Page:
The results show that the Cowichan river is doing very well. The turbidity and associated bacteriological contamination remained within acceptable limits. This is another quantifiable positive result of the Stoltz Bluffs remediation work done in 2006. Before that work was done the bluffs were pumping tons of fine sediment and it’s joy riding bug passengers into our river and the results would have been much different. It also indicates our Joint Utility Board sewage treatment plant is working well.
The Koksilah river and Cowichan Bay, however, did not fare as well. The turbidity in the lower Koksilah was above acceptable limits on several occasions. Some of the feeder creeks in the Bright Angel Park area were well above acceptable limits. E Coli contamination was the item of most concern as it can affect human health. In relative terms, where about 80 e. coli per 100 ml is an acceptable limit for swimming and 380 is acceptable for other water sports like paddling a canoe, some of the feeder creeks had values of 90,000. The Koksilah itself was often in the range from 100 to 350 in the lower reaches and some of the readings were in the thousands.
In Cowichan Bay, it was a similar story. Many of the feeder creeks draining directly into the bay had extraordinarily high turbidity and e. coli values. Readings in the bay itself were often well above acceptable limits.
DNA testing is being done on the samples with the highest e.coli readings and preliminary results indicate mostly cow feces are responsilble for the e coli. There were indicators of human waste in some of the samples taken in the bay near the marina.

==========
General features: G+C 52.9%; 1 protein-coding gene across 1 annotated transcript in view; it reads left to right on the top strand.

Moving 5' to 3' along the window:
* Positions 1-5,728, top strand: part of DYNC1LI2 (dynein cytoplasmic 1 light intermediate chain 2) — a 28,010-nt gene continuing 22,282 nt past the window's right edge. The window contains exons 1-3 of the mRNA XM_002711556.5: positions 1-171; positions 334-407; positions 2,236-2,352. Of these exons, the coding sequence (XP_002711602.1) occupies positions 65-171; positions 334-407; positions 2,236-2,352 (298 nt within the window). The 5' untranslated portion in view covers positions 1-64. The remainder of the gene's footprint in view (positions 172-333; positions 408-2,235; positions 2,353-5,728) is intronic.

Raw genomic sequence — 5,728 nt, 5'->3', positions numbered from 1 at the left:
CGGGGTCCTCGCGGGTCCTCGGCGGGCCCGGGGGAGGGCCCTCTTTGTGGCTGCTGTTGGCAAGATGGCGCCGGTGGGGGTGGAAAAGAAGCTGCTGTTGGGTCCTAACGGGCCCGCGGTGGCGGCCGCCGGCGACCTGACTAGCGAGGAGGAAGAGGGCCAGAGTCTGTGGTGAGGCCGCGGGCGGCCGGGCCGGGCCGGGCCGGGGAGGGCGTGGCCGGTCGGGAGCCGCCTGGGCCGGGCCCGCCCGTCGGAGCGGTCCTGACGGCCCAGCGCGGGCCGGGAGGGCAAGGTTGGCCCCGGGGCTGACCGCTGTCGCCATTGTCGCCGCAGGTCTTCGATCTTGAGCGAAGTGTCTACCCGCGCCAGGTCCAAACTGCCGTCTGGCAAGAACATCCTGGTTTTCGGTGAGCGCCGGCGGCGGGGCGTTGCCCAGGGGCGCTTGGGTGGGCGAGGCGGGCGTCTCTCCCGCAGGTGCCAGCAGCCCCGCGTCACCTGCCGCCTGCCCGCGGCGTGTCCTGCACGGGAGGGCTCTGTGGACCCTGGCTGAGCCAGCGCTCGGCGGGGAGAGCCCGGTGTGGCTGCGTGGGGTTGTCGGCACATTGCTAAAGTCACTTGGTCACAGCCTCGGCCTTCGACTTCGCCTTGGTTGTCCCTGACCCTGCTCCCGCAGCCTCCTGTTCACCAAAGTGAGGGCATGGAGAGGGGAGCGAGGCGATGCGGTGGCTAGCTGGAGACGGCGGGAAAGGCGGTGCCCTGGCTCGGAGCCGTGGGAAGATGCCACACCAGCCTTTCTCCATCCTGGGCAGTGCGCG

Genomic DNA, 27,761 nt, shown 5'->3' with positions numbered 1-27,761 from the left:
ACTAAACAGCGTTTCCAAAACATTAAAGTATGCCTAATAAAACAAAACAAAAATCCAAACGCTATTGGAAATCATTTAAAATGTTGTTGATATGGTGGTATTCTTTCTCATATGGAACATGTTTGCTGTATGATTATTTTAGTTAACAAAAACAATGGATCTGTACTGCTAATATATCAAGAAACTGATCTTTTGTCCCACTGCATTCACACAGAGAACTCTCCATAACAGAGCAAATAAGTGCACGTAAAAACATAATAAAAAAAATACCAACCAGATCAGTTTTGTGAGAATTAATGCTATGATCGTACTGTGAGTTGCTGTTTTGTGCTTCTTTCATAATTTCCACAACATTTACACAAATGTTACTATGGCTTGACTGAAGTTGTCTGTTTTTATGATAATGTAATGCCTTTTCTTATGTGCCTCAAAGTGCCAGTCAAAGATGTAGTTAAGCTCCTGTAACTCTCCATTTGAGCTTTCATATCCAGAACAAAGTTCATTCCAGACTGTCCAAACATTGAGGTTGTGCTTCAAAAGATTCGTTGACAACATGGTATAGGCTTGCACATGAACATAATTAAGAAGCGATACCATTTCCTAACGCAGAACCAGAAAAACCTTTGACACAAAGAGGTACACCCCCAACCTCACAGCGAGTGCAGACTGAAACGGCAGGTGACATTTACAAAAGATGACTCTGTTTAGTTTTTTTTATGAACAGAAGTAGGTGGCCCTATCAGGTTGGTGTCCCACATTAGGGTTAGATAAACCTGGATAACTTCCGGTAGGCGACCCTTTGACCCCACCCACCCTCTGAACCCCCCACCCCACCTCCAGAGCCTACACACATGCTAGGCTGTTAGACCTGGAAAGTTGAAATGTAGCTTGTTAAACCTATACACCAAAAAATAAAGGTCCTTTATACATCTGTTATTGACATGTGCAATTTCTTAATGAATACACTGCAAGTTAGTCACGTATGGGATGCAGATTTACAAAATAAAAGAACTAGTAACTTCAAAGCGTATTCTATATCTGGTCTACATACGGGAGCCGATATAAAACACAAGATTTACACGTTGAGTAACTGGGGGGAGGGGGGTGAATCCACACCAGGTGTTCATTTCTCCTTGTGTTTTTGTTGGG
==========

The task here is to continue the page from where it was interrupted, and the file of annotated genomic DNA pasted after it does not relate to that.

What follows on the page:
The Vancouver Island Health Authority has been made aware of these findings and is working on establishing long term sampling sites in the Cowichan and Koksilah rivers and at beach sites in Cowichan Bay. MOE will be doing additional sampling and is continuing with testing the samples from last fall for DNA and metals.
It is the goal of our stewardship community, including Cowichan Tribes, to be able to harvest shellfish in Cowichan Bay. These results show that we have a long way to go to achieve that objective. Our stewardship community will continue to push for more local control of our watershed, which includes not only water levels and flow management but also contamination levels in our water. Clean, plentiful water is far too important to be left to cumbersome bureaucratic policies being administered by people not in our community and not accountable to local authorities.
We will be making local control of our water resources an election issue in the coming provincial election and we will be asking all candidates to support transfer of control of our water to local authorities if they want our votes. We hope everyone will join us in this initiative.